Pride and Idolatry

Article excerpt

Which is the primal sin, pride or idolatry? The Augustinian tradition highlights pride, an emphasis reinforced by theological critiques of modernity. However, the Old Testament and Romans 1 point to idolatry as the fundamental form of sin. Analysis of Augustine's account of human acts, the nature of evil, and the structure of sinful love frames a close reading of one of the most famous episodes in his Confessions, the youthful theft of pears. In this autobiographical reflection, Augustine illuminates the paradox of pride. Self-love is unstable, and it resolves into the pursuit of finite goods that we wrap in the false tinsel of imagined divinity. In this way, Augustine's phenomenology of pride is consistent with the biblical consensus that idolatry is the primal expression of sin.

I recently found myself questioning the adequacy of my understanding of the Augustinian tradition that has so shaped the Christian West. In that tradition, pride is identified as the cardinal sin. For a long time I thought I knew what this claim meant. As a young reader of Karl Earth, I viewed the drama of modern life as a clash between the Promethean self-assertion of the Enlightenment and the prevenient authority of the Word of God. More than two hundred years ago, Immanuel Kant wrote that the "dogmas and formulas" we inherit "are the ball and chain" that keep humanity in a state of "permanent immaturity." Fixed doctrines and confessional standards lead to a "spiritual despotism" that is "a crime against human nature." What is needed, he argued, "is freedom." We must think for ourselves. Kant's words would seem the very motto of Promethean rebellion: "Have the courage to use your own understanding!"1 Could one want a clearer statement of Enlightenment pride?

What once seemed obvious now appears less certain. Is pride really the deadliest of the deadly sins? Promethean rebellion is more rhetoric than reality. Consider the motto on the lips of so many college professors who wish to encourage so-called critical thought: Think for yourself! Has the exhortation been more reiterated than followed, and not just by students who drift through their undergraduate years, but also by the very professors whose remarkable ideological homogeneity would suggest something other than intellectual independence and critical clarity? With the twentieth century now finished, we can see that modernity has been a time of mass movements organized around rigid ideologies and not an era marked by the emergence of vigorous individuality. Authenticity seems to be similar to communism. It is a noble ideal corrupted by our disturbing tendency to be human.2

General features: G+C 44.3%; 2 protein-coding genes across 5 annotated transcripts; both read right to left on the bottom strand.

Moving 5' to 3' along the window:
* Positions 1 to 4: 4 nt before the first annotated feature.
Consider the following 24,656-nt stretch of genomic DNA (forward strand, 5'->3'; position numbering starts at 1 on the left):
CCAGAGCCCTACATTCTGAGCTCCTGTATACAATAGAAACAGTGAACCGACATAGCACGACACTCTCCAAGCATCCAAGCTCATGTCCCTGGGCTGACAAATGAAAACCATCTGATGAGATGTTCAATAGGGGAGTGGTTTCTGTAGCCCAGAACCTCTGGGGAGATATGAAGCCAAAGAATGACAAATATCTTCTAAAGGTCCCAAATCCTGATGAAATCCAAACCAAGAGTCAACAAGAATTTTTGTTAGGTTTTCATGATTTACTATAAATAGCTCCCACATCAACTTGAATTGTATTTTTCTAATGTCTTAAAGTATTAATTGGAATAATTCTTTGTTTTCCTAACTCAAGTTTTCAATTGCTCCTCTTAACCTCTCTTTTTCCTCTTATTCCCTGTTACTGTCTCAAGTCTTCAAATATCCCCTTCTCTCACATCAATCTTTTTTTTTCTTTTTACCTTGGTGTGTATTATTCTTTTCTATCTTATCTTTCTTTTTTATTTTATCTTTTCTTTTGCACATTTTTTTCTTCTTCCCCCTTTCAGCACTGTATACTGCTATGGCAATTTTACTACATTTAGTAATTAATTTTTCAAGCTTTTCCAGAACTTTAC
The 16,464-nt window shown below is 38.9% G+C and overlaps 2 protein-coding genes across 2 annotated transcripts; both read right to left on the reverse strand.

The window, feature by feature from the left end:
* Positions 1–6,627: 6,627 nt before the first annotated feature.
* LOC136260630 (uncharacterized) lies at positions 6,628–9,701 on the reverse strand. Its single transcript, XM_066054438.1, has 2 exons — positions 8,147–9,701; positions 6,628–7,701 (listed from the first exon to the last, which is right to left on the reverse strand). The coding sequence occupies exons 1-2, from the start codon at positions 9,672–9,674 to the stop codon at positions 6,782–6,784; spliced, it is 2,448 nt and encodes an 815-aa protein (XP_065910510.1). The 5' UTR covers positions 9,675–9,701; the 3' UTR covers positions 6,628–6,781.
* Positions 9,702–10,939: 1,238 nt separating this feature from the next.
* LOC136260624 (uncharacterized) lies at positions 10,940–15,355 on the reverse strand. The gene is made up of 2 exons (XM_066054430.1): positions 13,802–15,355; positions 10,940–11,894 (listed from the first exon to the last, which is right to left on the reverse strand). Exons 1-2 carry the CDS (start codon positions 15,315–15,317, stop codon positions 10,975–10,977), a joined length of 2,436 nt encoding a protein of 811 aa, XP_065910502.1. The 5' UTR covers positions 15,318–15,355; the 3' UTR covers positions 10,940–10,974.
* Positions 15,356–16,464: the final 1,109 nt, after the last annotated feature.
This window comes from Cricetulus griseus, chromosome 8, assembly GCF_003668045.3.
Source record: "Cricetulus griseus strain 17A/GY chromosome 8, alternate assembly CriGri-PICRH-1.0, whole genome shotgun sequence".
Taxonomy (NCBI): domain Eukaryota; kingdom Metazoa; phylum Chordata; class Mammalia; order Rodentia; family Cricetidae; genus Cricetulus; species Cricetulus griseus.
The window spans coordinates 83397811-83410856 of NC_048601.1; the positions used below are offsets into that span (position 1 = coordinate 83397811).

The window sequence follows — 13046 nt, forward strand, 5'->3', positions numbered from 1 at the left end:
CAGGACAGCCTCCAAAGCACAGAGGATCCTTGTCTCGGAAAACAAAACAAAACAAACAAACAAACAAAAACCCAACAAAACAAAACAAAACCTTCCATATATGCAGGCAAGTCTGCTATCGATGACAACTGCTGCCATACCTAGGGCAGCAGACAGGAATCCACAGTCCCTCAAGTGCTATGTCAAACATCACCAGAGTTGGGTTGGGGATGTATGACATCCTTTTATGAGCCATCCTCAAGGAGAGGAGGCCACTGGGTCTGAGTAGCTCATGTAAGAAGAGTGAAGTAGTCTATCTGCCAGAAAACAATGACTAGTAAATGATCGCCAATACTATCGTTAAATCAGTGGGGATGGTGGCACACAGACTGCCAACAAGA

Doubts raised by attention to the ironies of contemporary culture have been reinforced by a closer study of scripture. There are certainly passages that support a focus on pride. Genesis suggests desire for worldly glory ("Let us make a name for ourselves" [Gen 11:4]) as the motivation for building the tower of Babel. Jeremiah 13 links stubborn disobedience with pride. Ezekiel 28 paints a picture of pride that has traditionally been read as applying to Satan. The book of Job adverts to "the pride of evildoers" (35:12). The book of Proverbs conveys a saying of wisdom that has encouraged readers to interpret the fall as caused by pride: "Pride goeth before destruction, and an haughty spirit before a fall" (16:18 KJV), and the Old Latin version of Sir 10:13 known to Augustine and quoted many times in his treatises reads, "initiutn ominis peccati est superbia" (The beginning of all sin is pride). Nonetheless, when I step back and consider the larger sweep of scripture, it becomes crushingly obvious that overwhelming emphasis falls on the dangers of idolatry and slavery to falsehood, not pride and fantasies of a self-sufficient or self-directed life.

The focus of the Ten Commandments is entirely in line with this emphasis. The Decalogue is introduced with a powerful statement of divine priority: "I am the LORD your God," and "you shall have no other gods before me. …